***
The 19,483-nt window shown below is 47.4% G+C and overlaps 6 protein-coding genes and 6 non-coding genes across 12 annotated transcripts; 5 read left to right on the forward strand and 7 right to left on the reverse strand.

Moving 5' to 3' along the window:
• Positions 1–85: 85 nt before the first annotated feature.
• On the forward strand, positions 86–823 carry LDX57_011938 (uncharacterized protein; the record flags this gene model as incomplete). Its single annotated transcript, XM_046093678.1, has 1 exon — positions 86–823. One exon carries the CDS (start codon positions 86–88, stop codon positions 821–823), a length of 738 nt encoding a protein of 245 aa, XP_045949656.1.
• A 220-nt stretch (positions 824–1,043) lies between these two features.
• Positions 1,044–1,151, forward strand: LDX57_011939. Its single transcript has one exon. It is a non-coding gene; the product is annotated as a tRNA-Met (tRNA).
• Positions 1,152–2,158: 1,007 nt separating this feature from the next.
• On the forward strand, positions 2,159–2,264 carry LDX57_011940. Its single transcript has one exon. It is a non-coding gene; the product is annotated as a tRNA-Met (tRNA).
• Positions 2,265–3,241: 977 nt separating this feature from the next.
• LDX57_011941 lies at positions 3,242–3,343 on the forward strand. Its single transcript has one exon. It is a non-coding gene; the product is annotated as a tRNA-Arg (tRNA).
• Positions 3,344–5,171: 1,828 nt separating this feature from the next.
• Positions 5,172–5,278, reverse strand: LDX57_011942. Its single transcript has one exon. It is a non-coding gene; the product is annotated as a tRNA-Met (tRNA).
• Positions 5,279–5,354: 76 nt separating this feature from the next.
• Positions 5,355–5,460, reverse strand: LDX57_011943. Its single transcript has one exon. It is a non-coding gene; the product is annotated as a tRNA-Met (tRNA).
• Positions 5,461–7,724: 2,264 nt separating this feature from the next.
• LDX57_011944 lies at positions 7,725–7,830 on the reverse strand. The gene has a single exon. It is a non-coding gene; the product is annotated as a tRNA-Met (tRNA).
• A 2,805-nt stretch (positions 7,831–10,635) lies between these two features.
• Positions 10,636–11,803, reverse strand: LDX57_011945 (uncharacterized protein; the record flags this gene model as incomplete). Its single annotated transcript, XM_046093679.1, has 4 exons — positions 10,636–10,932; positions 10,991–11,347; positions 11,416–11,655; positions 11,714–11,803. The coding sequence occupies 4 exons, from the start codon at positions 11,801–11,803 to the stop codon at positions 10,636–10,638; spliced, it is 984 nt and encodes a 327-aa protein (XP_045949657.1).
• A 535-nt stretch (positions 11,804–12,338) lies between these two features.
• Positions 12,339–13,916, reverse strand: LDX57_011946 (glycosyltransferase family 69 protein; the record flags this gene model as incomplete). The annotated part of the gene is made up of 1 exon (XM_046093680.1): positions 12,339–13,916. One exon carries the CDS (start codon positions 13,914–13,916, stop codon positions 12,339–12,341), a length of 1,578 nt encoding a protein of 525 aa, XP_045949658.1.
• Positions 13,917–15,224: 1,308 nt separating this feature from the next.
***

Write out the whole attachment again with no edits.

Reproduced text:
The 19,483-nt window shown below is 47.4% G+C and overlaps 6 protein-coding genes and 6 non-coding genes across 12 annotated transcripts; 5 read left to right on the forward strand and 7 right to left on the reverse strand.

Moving 5' to 3' along the window:
• Positions 1–85: 85 nt before the first annotated feature.
• On the forward strand, positions 86–823 carry LDX57_011938 (uncharacterized protein; the record flags this gene model as incomplete). Its single annotated transcript, XM_046093678.1, has 1 exon — positions 86–823. One exon carries the CDS (start codon positions 86–88, stop codon positions 821–823), a length of 738 nt encoding a protein of 245 aa, XP_045949656.1.
• A 220-nt stretch (positions 824–1,043) lies between these two features.
• Positions 1,044–1,151, forward strand: LDX57_011939. Its single transcript has one exon. It is a non-coding gene; the product is annotated as a tRNA-Met (tRNA).
• Positions 1,152–2,158: 1,007 nt separating this feature from the next.
• On the forward strand, positions 2,159–2,264 carry LDX57_011940. Its single transcript has one exon. It is a non-coding gene; the product is annotated as a tRNA-Met (tRNA).
• Positions 2,265–3,241: 977 nt separating this feature from the next.
• LDX57_011941 lies at positions 3,242–3,343 on the forward strand. Its single transcript has one exon. It is a non-coding gene; the product is annotated as a tRNA-Arg (tRNA).
• Positions 3,344–5,171: 1,828 nt separating this feature from the next.
• Positions 5,172–5,278, reverse strand: LDX57_011942. Its single transcript has one exon. It is a non-coding gene; the product is annotated as a tRNA-Met (tRNA).
• Positions 5,279–5,354: 76 nt separating this feature from the next.
• Positions 5,355–5,460, reverse strand: LDX57_011943. Its single transcript has one exon. It is a non-coding gene; the product is annotated as a tRNA-Met (tRNA).
• Positions 5,461–7,724: 2,264 nt separating this feature from the next.
• LDX57_011944 lies at positions 7,725–7,830 on the reverse strand. The gene has a single exon. It is a non-coding gene; the product is annotated as a tRNA-Met (tRNA).
• A 2,805-nt stretch (positions 7,831–10,635) lies between these two features.
• Positions 10,636–11,803, reverse strand: LDX57_011945 (uncharacterized protein; the record flags this gene model as incomplete). Its single annotated transcript, XM_046093679.1, has 4 exons — positions 10,636–10,932; positions 10,991–11,347; positions 11,416–11,655; positions 11,714–11,803. The coding sequence occupies 4 exons, from the start codon at positions 11,801–11,803 to the stop codon at positions 10,636–10,638; spliced, it is 984 nt and encodes a 327-aa protein (XP_045949657.1).
• A 535-nt stretch (positions 11,804–12,338) lies between these two features.
• Positions 12,339–13,916, reverse strand: LDX57_011946 (glycosyltransferase family 69 protein; the record flags this gene model as incomplete). The annotated part of the gene is made up of 1 exon (XM_046093680.1): positions 12,339–13,916. One exon carries the CDS (start codon positions 13,914–13,916, stop codon positions 12,339–12,341), a length of 1,578 nt encoding a protein of 525 aa, XP_045949658.1.
• Positions 13,917–15,224: 1,308 nt separating this feature from the next.